School District Business Administrator Peter Curro gave the second quarter financial report to the School Board, stating that the general fund operating budget is in “good shape.”
“The second quarter financial report allows us time to detect significant trends either positive or negative and if it’s trending negative, we have time to make any necessary adjustments if needed moving forward,” Curro told the School Board at its Thursday, Jan. 30 meeting. “Nothing seems to be significantly trending.
“We are confident that the year-end surplus will be around $840,000,” Curro said.
Curro noted that school impact fees have already been collected by the town and $117,406 will be transferred to the district.
“Medicaid is running a little better than expected and the wild card in revenue is adequacy (funding),” he said. “It is now the end of January and I still can’t tell you what the adequacy number will be. We won’t know until the second week in March.” His best guess, he said, is a loss of $50,000.
Curro said that if it’s any larger, they would have to dip into the year-end surplus.
He noted that on the expenditure side, savings come from retirements and staff turnover, and on health and dental, “where we can only guess what surplus operating fund we would get from the risk pools, since now the Secretary of State has changed the way you get insurance premiums. Before they were netted; now we are given an estimate.”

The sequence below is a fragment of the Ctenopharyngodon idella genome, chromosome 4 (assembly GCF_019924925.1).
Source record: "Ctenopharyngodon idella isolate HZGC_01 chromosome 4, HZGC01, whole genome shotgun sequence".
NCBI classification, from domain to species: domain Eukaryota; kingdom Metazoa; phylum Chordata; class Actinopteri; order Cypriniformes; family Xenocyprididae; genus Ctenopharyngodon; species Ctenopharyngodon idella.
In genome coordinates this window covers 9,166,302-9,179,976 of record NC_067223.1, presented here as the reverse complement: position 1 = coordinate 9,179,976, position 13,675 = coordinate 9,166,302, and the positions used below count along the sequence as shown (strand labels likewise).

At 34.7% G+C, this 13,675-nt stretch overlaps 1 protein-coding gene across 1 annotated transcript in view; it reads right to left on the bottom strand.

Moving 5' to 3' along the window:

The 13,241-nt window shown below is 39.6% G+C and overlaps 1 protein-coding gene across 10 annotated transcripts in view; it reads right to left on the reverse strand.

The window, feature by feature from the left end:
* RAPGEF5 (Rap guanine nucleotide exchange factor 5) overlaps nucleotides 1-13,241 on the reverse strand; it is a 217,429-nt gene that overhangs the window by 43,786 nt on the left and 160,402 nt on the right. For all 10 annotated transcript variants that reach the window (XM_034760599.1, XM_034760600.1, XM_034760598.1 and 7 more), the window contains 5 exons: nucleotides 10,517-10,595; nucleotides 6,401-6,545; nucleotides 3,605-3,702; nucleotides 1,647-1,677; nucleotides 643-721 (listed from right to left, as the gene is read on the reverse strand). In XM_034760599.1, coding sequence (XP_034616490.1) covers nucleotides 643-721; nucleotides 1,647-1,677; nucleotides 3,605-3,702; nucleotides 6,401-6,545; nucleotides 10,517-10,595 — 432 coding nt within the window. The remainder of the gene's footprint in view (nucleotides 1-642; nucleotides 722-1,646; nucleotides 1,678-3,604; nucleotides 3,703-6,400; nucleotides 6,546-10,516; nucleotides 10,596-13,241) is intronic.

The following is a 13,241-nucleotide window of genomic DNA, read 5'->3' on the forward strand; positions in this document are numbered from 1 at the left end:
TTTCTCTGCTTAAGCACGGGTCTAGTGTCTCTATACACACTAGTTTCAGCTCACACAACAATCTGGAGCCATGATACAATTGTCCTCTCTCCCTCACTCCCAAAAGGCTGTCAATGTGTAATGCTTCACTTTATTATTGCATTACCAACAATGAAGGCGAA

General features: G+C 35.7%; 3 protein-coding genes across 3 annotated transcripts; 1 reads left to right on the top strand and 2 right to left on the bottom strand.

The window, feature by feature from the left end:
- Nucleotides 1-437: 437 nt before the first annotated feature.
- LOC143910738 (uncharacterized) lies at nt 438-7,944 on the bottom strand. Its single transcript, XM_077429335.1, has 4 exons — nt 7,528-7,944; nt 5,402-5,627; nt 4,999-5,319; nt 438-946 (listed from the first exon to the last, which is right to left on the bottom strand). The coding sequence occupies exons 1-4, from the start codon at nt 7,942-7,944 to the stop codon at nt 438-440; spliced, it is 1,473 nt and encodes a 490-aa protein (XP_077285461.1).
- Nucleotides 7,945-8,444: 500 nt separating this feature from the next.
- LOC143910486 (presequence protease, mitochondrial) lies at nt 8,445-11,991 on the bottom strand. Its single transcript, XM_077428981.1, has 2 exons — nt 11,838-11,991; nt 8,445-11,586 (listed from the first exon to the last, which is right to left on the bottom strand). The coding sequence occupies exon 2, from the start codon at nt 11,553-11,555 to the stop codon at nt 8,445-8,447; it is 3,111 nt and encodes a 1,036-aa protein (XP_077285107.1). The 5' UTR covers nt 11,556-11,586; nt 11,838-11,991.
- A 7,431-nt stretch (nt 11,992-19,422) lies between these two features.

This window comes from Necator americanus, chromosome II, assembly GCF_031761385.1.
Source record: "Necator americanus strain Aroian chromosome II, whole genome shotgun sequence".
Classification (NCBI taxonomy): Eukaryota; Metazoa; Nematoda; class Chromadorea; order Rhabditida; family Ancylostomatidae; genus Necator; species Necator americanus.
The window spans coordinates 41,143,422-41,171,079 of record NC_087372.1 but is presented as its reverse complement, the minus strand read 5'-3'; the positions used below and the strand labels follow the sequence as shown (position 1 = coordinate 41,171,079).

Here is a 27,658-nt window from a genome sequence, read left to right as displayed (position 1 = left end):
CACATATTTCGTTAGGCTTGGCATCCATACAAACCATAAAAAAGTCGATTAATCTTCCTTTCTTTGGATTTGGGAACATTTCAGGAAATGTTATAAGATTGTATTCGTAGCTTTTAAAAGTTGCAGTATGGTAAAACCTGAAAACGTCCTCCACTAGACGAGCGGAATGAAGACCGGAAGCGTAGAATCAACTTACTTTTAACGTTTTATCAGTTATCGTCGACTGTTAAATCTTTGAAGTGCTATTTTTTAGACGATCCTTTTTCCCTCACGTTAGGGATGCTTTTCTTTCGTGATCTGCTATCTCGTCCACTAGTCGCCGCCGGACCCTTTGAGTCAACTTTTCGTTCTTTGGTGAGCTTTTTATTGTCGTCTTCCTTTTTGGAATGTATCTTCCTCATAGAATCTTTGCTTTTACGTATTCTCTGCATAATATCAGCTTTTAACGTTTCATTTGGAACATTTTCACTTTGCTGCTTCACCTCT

Curro said workers’ compensation is over budget, but district staff knew that was the case in the beginning of the year.
“Food service will not make it and we knew that,” he added. “We have two lease payments for ovens and a freezer all in one year,” Curro said.
He said that if either one of them were not done this year, food service would break even. He said the shortfall is about $15,000.
Curro advised the board that the possible re-funding of the North School note was back in play. Although the bond market was getting volatile, Curro said the district’s financial advisor told him investors were looking at districts with high bond ratings, which are now in demand.
“There might be a quick turnaround, we might need a quick board meeting to ratify an interest rate and get it going, but we will probably have an answer back on that right after deliberative session. It’s due to the financial strength of the district,” Curro said.